Anne Stuart is one of my favorite authors who has been at the game since the 70’s. I love her because she writes such deliciously dark unrepentant anti-heroes unlike any other. Never Kiss a Rake is the first book in a historical romance trilogy about three sisters who go into service in the households of very bad men in order to discover who was responsible for their father’s downfall and death.
After finding a mysterious note left behind by her father, Bryony Russell is convinced that her father didn’t embezzle money from his shipping business and his death might not have been accidental. As the eldest sister, Bryony decides it’s up to her to get to the bottom of the matter. She sends her sisters away, puts on a shabby frock and attempts to infiltrate the Earl of Kilmartyn’s house by applying as housekeeper. Of course, things never go as planned for Bryony. The house is a disaster, the earl’s wife is catty vindictive witch and the information she wants to get on Kilmartyn is nowhere to be found.
Adrian Bruton, Lord Kilmartyn has many chips on his shoulders – he’s at the bottom of the society hierarchy as a second rate Irish lord, his wife has no regard for him whatsoever and, suddenly, the new housekeeper is not what she appears to be. Immediately realizing that Bryony is no housekeeper, he resolves to play the game and figure out the mystery of her appearance in his household.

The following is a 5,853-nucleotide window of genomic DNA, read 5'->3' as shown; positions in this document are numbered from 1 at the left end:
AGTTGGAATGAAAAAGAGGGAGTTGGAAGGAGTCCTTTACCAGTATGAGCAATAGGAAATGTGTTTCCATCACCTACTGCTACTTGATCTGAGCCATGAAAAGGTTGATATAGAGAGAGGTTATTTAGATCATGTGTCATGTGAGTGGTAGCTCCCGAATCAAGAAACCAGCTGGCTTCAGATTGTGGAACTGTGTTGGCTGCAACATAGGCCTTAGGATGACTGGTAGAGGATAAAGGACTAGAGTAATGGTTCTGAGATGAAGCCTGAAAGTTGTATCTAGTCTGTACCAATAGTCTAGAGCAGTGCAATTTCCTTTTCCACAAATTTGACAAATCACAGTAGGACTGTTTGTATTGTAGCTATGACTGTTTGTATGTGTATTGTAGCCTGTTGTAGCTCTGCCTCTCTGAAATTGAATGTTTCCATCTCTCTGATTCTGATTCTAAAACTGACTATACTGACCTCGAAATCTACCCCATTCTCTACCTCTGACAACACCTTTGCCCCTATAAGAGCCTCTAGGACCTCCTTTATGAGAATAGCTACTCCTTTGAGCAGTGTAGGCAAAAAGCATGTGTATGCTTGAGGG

Bryony is quite naïve having been sheltered for nearly all of her life because of the pox marks on her face, first by her mother and later by choice. It’s been drilled into her consciousness that she would never have a man because of her facial defects. While Bryony is immediately attracted to Kilmartyn, she can’t conceive how he would ever feel the same about her even when he is blatant in his advances. Her internal dialog almost entirely revolved around this issue and it became tedious quickly.
Kilmartyn was softer than I expected for a Stuart hero. There was nothing inherently dangerous or villainous about him. He was slightly wicked to go along with Bryony’s ruse and let her play her game but that was minor. He took care to ensure that Bryony was safe from his wife’s venom and gentle with her insecurities. I guess I was just disappointed that he was nicer than I had anticipated.
The major issue I had with the book was that it consisted of mostly the inward monologue of Kilmartyn and Bryony. Pages and pages of their thoughts, with little interaction with other characters made for very slow plodding reading. I found myself skimming pages. Too much time the main characters heads left the suspense plot short changed and the romance flat.
Even the best authors write clunkers, so while this one didn’t work for me, I will absolutely be reading the next book.
*ARC provided by Montlake via NetGalley